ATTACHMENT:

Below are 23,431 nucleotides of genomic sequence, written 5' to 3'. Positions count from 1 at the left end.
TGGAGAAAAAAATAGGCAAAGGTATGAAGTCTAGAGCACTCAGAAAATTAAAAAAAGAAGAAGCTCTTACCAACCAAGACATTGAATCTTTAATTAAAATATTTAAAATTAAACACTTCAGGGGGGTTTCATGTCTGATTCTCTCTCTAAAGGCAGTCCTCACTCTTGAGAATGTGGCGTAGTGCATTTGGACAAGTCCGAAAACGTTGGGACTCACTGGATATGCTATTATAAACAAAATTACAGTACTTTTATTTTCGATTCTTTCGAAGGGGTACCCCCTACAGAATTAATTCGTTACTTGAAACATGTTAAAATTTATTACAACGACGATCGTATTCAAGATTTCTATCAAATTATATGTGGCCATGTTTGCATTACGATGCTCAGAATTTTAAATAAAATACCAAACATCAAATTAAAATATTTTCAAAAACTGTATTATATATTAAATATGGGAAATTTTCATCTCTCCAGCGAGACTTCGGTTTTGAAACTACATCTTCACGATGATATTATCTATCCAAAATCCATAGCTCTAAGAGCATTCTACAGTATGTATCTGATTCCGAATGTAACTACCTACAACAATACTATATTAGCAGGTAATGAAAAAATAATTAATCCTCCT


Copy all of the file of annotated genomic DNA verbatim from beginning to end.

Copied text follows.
Below are 23,431 nucleotides of genomic sequence, written 5' to 3'. Positions count from 1 at the left end.
TGGAGAAAAAAATAGGCAAAGGTATGAAGTCTAGAGCACTCAGAAAATTAAAAAAAGAAGAAGCTCTTACCAACCAAGACATTGAATCTTTAATTAAAATATTTAAAATTAAACACTTCAGGGGGGTTTCATGTCTGATTCTCTCTCTAAAGGCAGTCCTCACTCTTGAGAATGTGGCGTAGTGCATTTGGACAAGTCCGAAAACGTTGGGACTCACTGGATATGCTATTATAAACAAAATTACAGTACTTTTATTTTCGATTCTTTCGAAGGGGTACCCCCTACAGAATTAATTCGTTACTTGAAACATGTTAAAATTTATTACAACGACGATCGTATTCAAGATTTCTATCAAATTATATGTGGCCATGTTTGCATTACGATGCTCAGAATTTTAAATAAAATACCAAACATCAAATTAAAATATTTTCAAAAACTGTATTATATATTAAATATGGGAAATTTTCATCTCTCCAGCGAGACTTCGGTTTTGAAACTACATCTTCACGATGATATTATCTATCCAAAATCCATAGCTCTAAGAGCATTCTACAGTATGTATCTGATTCCGAATGTAACTACCTACAACAATACTATATTAGCAGGTAATGAAAAAATAATTAATCCTCCT